Marty Nothstein: What’s The Difference Between Road Cycling And Track Cycling?


When you think of cycling, you probably think of the open road and miles upon miles of asphalt. You might envision yourself cruising through a velodrome, however, and wondering what that is. So what’s the difference between road cycling and track cycling? For that matter, cycling legend Marty Nothstein will break it down here so you can make an educated decision if you’re ever faced with this question.

Road Cycling Is Much More Common Than Track Cycling

Track cycling requires a lot of equipment and training, which can be expensive. Road cyclists don’t need any special equipment beyond what they already own, so it’s also more accessible to people who can’t afford to spend a lot of money on their hobby.

Track Cyclists Travel In A Straight Line, While Road Cyclists Ride In Circles

Road cyclists usually travel in a circle, but track cyclists are always traveling in a straight line. This is because track bikes are generally fixed-gear, which means that there’s no freewheel or coasting involved. Aside from that, track bikes also have brakes on the handlebars instead of at the pedals as road bikes do.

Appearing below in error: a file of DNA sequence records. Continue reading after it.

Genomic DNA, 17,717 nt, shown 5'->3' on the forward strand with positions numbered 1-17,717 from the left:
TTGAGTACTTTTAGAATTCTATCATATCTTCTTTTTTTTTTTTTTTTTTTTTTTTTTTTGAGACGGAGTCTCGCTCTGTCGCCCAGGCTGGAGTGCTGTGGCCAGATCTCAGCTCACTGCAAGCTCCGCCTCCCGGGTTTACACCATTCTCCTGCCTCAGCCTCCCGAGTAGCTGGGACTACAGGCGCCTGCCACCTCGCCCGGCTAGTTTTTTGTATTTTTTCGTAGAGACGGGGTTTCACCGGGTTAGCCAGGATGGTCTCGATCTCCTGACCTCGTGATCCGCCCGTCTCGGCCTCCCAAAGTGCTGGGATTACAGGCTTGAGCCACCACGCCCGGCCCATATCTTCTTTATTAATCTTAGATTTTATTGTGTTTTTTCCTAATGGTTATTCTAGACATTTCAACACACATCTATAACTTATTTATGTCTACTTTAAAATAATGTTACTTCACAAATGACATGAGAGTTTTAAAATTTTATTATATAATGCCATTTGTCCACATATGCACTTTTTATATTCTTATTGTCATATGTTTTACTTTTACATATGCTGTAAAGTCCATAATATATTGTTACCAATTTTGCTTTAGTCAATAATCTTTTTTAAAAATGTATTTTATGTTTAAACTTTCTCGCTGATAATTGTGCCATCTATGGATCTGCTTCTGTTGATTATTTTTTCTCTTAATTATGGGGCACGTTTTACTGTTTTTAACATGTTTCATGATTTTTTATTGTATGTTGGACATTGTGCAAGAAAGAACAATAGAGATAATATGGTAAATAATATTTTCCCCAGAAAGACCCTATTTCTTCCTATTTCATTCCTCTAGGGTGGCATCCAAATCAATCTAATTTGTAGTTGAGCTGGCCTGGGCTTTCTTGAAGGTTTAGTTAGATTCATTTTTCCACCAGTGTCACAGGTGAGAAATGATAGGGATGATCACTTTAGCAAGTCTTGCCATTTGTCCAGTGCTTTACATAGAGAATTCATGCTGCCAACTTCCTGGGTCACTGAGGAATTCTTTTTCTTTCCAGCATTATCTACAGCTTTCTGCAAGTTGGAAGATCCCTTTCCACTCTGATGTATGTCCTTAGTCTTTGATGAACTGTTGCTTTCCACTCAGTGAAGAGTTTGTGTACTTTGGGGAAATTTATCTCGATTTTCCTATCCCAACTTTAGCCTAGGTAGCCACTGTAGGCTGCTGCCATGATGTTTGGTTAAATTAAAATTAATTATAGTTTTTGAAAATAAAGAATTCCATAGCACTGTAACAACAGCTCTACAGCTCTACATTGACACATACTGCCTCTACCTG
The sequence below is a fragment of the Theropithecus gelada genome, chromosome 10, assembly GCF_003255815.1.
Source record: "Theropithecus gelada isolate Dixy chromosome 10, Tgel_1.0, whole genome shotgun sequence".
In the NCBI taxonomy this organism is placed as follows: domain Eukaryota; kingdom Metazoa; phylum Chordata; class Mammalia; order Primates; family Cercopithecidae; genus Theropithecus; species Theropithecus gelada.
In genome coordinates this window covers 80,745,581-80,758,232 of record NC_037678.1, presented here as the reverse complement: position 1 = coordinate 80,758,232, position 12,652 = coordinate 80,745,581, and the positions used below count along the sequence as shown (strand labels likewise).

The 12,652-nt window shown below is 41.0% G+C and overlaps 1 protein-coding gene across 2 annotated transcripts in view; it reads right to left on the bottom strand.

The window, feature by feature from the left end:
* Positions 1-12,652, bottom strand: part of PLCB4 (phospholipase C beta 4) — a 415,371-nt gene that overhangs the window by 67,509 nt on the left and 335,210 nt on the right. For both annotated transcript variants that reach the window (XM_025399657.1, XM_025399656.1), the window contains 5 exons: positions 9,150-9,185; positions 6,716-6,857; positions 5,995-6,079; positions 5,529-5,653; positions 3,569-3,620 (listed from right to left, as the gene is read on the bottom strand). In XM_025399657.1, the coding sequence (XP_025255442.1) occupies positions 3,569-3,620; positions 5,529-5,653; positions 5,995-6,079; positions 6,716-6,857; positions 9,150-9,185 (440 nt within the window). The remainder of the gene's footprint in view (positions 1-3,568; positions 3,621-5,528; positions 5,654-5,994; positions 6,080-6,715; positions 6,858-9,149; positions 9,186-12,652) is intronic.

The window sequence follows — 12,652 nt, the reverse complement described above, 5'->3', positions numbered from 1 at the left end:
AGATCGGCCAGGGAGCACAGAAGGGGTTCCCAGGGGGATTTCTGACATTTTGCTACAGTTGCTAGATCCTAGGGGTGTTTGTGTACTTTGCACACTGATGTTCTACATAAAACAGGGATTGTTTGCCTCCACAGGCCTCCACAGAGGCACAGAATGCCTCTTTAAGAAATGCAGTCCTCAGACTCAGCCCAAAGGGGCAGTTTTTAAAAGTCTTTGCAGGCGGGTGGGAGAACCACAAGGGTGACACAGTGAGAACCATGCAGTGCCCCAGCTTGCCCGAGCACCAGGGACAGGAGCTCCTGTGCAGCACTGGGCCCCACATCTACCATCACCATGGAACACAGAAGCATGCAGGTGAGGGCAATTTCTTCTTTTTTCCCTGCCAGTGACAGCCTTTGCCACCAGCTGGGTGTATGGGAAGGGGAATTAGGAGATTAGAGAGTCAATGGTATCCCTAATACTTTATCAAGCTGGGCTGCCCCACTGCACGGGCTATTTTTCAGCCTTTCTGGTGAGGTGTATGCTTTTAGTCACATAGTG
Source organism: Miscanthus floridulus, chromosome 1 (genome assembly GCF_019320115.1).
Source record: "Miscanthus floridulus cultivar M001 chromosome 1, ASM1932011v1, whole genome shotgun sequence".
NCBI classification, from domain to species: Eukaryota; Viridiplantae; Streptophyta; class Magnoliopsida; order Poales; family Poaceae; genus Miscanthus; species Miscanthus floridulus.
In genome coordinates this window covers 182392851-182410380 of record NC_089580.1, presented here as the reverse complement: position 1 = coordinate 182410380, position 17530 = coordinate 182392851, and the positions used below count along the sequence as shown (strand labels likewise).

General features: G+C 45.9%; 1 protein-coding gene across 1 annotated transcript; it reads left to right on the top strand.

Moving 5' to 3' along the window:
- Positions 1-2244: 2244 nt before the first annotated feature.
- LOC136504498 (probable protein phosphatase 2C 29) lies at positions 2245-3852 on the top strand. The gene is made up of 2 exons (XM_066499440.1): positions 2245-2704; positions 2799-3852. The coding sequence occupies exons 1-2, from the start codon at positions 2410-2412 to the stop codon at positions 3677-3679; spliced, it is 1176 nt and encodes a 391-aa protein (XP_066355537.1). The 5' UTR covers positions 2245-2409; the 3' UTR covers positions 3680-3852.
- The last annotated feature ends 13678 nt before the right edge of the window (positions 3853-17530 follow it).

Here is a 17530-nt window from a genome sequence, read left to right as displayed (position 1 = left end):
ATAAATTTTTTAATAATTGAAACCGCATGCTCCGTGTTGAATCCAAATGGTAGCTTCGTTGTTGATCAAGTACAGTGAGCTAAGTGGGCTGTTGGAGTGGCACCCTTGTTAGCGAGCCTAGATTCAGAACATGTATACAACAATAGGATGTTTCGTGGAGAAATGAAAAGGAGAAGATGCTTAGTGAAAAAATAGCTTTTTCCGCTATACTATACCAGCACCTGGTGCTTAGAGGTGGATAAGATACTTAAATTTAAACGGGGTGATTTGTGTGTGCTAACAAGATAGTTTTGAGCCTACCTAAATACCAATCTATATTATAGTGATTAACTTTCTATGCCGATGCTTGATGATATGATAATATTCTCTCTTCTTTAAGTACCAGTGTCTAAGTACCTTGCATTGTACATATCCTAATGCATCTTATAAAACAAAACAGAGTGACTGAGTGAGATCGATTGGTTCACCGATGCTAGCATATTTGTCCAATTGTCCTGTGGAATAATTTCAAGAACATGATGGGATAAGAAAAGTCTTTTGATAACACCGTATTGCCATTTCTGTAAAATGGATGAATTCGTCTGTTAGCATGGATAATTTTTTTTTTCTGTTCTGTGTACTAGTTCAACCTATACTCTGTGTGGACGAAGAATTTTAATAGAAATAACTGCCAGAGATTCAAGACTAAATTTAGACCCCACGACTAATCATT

Track Cyclists Are Often Heavier Than Their Road Counterparts

Marty Nothstein Track cyclists are typically heavier than road cyclists because they need extra muscle strength to endure high-speed turns, without any tendency to lose control of their bikes, or fall off them altogether due to centrifugal force pulling them from the center of gravity.

Differences In Tracks And Cycling Gear

Finally, the tracks used by track cyclists are usually flat, whereas roads are not. This means that track cyclists travel at high speeds in a straight line while road cyclists travel at lower speeds but sometimes have to deal with turns or hills along the way.

While both types of riders wear helmets and clothing designed to protect them, only track riders wear pads on their knees and elbows. This makes sense because they don’t need as much protection since they’re not traveling long distances like road cyclists do – they just need help staying upright when they’re riding around curves.